Trust and credibility develop from complex interactions within the communication process and influence how people interpret, evaluate, and make decisions regarding sources and information (Brossard & Nisbet, 2007; Pornpitakpan, 2004). However, the specific interactions and outcomes of trust and credibility within science communication remain understudied, with knowledge widely dispersed across multiple fields, each with different definitions, measures and theoretical frameworks (National Academies of Sciences, Engineering, and Medicine, 2016). Scholars have described credibility as a multi-item construct that emerges from some combination of the audience’s perceptions of the source’s “trustworthiness” (character, honesty, believability) (McCroskey & Teven, 1999), “expertise” (qualifications, intelligence, authority, knowledge), and “goodwill” (caring, responsiveness, concern, empathy) (Teven, 2008). Yet, trust and credibility are not static concepts, and are constantly (re)articulated between people and over time by and through discourse (Prelli, 1989).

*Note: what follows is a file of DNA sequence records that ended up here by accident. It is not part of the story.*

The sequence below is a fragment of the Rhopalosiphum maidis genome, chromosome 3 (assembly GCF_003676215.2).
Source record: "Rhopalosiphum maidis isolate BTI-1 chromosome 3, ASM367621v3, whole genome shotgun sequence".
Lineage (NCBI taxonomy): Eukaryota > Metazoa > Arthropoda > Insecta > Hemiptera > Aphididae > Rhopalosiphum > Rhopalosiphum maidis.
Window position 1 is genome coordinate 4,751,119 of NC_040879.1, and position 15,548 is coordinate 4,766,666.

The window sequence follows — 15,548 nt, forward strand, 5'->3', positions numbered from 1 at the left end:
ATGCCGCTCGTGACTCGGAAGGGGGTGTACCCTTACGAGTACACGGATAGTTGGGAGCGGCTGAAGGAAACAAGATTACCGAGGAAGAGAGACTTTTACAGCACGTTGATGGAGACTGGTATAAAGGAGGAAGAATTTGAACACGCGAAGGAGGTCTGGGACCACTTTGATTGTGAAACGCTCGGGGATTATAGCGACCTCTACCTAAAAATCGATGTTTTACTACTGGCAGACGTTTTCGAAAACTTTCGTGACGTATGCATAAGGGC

The 6th Summer Symposium on Science Communication, held at Iowa State University from June 7 to 9, 2018, fostered interdisciplinary conversations about the processes, rhetorics, perceptions, and limitations of credibility and trust in the contexts of science, the environment, crisis and risk. These proceedings explore several complex questions: How do publics, contexts, and discourses enable or constrain trust and credibility of scientific communication? How do trust and credibility emerge in these contexts? When do trust and public perceptions of credibility encourage or even delay public action on scientific issues? What are the relationships between credibility and trust on communities’ interpretations and receptivity to scientific information and decision-making?

6SS Proceedings Editor: Kathleen P. Hunt